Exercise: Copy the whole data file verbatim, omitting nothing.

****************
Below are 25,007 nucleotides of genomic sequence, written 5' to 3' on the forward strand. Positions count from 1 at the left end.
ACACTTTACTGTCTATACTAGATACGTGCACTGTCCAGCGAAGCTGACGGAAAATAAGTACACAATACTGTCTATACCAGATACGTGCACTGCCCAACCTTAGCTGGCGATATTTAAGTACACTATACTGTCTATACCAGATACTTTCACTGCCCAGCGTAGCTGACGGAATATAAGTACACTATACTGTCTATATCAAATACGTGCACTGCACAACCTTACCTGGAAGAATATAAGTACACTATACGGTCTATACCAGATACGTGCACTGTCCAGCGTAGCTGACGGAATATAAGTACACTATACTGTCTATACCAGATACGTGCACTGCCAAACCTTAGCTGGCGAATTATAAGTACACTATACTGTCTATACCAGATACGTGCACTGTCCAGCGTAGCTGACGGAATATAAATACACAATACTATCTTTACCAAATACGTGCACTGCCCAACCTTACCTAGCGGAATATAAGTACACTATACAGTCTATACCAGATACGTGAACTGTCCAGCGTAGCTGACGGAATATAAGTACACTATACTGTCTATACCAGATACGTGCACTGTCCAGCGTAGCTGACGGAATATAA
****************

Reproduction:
Below are 25,007 nucleotides of genomic sequence, written 5' to 3' on the forward strand. Positions count from 1 at the left end.
ACACTTTACTGTCTATACTAGATACGTGCACTGTCCAGCGAAGCTGACGGAAAATAAGTACACAATACTGTCTATACCAGATACGTGCACTGCCCAACCTTAGCTGGCGATATTTAAGTACACTATACTGTCTATACCAGATACTTTCACTGCCCAGCGTAGCTGACGGAATATAAGTACACTATACTGTCTATATCAAATACGTGCACTGCACAACCTTACCTGGAAGAATATAAGTACACTATACGGTCTATACCAGATACGTGCACTGTCCAGCGTAGCTGACGGAATATAAGTACACTATACTGTCTATACCAGATACGTGCACTGCCAAACCTTAGCTGGCGAATTATAAGTACACTATACTGTCTATACCAGATACGTGCACTGTCCAGCGTAGCTGACGGAATATAAATACACAATACTATCTTTACCAAATACGTGCACTGCCCAACCTTACCTAGCGGAATATAAGTACACTATACAGTCTATACCAGATACGTGAACTGTCCAGCGTAGCTGACGGAATATAAGTACACTATACTGTCTATACCAGATACGTGCACTGTCCAGCGTAGCTGACGGAATATAA